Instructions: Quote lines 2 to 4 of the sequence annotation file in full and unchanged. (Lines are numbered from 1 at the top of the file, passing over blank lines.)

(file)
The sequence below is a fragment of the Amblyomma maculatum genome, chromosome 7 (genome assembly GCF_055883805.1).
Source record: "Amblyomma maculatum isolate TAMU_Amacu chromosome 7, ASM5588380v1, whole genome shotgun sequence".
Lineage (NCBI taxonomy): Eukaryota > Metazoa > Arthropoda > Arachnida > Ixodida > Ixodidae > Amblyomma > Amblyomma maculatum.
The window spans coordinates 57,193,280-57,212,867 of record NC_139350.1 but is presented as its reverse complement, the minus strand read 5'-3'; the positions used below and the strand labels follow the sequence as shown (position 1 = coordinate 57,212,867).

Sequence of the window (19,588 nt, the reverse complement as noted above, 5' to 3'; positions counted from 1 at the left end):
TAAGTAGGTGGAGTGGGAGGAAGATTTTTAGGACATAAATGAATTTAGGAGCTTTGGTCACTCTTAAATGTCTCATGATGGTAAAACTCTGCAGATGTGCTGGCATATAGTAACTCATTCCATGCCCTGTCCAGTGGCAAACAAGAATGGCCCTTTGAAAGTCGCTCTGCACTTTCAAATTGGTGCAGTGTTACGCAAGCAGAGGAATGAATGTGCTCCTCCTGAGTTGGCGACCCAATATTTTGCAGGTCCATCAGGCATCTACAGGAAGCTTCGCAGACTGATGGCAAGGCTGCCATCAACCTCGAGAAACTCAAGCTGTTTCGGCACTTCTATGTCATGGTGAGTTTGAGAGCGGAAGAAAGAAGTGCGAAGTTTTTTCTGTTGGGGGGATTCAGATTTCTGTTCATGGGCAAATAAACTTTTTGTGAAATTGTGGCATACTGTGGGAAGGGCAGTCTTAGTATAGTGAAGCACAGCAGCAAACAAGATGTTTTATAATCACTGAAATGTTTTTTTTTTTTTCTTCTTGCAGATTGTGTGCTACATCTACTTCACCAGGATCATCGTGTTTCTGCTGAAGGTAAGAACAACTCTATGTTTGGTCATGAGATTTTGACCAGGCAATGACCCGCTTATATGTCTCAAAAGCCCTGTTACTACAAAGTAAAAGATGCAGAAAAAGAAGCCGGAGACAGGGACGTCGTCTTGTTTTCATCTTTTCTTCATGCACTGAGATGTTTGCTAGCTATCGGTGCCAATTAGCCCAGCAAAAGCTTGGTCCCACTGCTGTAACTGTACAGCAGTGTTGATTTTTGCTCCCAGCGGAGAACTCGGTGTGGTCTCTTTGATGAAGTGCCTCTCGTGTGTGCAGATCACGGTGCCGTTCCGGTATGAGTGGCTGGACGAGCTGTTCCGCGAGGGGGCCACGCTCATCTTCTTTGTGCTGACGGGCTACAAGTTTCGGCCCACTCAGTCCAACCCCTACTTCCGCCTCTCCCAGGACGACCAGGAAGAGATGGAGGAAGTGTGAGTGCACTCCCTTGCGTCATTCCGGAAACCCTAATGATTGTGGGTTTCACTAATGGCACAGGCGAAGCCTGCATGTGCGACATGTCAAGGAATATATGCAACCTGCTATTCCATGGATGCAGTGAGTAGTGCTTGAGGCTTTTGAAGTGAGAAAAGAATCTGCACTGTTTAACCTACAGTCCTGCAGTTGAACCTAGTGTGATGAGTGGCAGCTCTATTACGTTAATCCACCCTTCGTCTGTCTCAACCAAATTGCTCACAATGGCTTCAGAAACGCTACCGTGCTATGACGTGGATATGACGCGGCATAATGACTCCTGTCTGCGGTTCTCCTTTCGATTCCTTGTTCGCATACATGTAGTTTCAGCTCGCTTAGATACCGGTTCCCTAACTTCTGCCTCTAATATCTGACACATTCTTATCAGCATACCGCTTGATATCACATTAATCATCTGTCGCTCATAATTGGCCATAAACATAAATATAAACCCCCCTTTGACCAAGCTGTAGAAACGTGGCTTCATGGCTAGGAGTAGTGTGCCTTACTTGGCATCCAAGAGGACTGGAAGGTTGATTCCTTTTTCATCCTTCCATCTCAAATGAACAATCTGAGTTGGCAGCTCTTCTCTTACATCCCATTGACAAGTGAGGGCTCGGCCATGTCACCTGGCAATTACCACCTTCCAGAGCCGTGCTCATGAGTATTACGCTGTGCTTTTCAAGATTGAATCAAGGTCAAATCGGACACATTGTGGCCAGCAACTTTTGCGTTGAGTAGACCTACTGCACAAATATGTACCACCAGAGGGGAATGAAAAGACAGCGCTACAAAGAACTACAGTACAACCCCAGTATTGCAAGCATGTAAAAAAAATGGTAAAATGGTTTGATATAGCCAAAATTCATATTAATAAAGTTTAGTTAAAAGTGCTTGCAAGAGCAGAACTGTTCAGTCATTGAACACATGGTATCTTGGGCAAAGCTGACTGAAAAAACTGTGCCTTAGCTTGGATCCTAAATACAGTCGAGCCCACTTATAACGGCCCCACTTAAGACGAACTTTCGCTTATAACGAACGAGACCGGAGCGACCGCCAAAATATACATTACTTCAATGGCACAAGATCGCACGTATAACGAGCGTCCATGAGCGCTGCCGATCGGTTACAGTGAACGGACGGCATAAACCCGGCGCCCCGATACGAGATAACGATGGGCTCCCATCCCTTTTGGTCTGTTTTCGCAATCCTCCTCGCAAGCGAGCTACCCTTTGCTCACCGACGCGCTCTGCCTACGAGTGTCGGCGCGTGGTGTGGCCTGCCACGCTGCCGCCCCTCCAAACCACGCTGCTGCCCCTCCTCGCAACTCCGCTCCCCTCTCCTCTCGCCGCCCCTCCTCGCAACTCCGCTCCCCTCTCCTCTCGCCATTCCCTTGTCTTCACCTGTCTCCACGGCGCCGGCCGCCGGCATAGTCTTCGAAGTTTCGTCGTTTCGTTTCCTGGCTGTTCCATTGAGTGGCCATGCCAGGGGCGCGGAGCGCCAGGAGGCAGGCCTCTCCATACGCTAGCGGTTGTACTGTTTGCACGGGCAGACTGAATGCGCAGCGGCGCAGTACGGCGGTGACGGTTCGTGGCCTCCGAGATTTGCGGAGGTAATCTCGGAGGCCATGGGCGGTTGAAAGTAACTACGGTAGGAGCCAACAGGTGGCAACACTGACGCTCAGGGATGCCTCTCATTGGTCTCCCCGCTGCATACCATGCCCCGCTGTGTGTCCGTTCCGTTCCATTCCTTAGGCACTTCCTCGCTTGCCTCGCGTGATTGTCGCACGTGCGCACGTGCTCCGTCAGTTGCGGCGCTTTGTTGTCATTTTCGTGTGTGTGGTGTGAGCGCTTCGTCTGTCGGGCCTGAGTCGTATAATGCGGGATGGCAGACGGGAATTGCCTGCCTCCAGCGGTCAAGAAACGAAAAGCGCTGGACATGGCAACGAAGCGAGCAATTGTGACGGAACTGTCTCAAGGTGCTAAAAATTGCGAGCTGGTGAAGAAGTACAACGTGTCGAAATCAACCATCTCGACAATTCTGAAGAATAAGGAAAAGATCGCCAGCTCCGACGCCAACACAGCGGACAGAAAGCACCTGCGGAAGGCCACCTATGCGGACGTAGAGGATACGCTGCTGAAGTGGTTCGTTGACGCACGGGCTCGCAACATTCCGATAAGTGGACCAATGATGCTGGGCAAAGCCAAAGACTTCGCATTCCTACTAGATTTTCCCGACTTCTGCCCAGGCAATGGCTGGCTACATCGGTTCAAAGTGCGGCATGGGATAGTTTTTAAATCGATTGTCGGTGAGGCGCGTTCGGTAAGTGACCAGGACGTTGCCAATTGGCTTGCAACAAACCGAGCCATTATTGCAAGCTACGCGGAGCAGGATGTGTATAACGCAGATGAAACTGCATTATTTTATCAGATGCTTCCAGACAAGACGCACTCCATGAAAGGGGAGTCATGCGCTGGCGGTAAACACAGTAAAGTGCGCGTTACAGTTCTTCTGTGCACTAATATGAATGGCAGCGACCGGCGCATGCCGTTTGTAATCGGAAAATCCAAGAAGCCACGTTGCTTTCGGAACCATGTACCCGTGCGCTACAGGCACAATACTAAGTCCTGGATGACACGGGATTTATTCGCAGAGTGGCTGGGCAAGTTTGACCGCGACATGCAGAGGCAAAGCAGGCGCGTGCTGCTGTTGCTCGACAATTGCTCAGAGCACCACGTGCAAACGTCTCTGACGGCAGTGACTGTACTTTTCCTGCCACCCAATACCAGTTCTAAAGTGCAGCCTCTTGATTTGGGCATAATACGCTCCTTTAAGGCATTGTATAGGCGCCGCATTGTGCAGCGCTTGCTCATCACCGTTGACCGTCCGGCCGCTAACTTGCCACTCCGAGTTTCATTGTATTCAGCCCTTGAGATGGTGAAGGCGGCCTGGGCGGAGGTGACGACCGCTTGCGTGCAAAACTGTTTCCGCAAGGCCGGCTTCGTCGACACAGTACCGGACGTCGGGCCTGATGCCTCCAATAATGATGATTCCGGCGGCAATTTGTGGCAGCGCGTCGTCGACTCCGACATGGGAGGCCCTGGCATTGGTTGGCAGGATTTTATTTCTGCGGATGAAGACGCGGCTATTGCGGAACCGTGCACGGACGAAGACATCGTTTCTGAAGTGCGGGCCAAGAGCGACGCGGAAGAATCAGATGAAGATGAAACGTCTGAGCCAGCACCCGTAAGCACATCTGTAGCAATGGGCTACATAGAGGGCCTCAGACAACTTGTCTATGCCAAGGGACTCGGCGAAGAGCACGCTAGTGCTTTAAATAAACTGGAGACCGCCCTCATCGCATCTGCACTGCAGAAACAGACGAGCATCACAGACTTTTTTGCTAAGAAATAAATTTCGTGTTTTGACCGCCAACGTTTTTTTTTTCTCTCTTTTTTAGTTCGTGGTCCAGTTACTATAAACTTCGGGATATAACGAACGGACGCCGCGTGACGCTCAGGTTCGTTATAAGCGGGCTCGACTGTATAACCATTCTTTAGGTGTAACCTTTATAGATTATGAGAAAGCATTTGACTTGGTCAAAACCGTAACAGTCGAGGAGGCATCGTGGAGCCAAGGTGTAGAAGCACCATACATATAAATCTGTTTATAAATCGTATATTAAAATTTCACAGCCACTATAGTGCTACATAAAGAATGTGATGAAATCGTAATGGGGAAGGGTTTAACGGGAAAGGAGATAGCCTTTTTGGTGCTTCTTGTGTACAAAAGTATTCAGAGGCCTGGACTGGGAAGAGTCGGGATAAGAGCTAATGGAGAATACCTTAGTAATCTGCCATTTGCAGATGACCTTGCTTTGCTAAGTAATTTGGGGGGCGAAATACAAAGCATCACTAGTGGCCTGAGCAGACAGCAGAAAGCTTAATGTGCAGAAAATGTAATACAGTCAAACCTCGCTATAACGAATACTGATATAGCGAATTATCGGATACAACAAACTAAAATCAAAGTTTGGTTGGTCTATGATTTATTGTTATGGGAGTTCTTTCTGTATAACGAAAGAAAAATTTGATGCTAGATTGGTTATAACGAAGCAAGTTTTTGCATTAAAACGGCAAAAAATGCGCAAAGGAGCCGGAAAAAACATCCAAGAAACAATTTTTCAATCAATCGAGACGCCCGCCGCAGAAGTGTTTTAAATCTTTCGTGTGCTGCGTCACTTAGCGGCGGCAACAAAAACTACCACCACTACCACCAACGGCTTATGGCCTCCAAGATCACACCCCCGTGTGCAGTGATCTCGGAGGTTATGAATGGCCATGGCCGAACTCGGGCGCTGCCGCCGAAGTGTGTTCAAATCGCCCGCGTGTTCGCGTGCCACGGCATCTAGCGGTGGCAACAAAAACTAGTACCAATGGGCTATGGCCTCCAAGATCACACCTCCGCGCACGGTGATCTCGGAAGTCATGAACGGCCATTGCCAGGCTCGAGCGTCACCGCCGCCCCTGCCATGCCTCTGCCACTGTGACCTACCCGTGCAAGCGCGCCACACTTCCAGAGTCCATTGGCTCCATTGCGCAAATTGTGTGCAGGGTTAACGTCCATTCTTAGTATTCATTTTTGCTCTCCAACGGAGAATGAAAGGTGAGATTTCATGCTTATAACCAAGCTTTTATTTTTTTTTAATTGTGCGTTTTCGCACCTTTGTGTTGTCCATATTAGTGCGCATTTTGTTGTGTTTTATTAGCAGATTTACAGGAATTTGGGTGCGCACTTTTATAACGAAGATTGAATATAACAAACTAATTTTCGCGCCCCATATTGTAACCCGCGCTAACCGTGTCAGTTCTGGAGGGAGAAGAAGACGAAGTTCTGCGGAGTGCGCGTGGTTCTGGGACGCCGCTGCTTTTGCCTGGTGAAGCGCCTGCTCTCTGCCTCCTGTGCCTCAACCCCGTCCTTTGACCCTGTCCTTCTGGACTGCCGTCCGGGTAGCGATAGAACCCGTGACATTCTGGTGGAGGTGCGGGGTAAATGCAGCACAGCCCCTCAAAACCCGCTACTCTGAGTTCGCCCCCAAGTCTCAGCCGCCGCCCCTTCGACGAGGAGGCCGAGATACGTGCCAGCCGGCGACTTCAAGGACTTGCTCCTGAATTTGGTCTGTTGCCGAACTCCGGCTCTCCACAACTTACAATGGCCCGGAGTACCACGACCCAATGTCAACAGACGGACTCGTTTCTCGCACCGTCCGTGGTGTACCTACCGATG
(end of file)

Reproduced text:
Source record: "Amblyomma maculatum isolate TAMU_Amacu chromosome 7, ASM5588380v1, whole genome shotgun sequence".
Lineage (NCBI taxonomy): Eukaryota > Metazoa > Arthropoda > Arachnida > Ixodida > Ixodidae > Amblyomma > Amblyomma maculatum.
The window spans coordinates 57,193,280-57,212,867 of record NC_139350.1 but is presented as its reverse complement, the minus strand read 5'-3'; the positions used below and the strand labels follow the sequence as shown (position 1 = coordinate 57,212,867).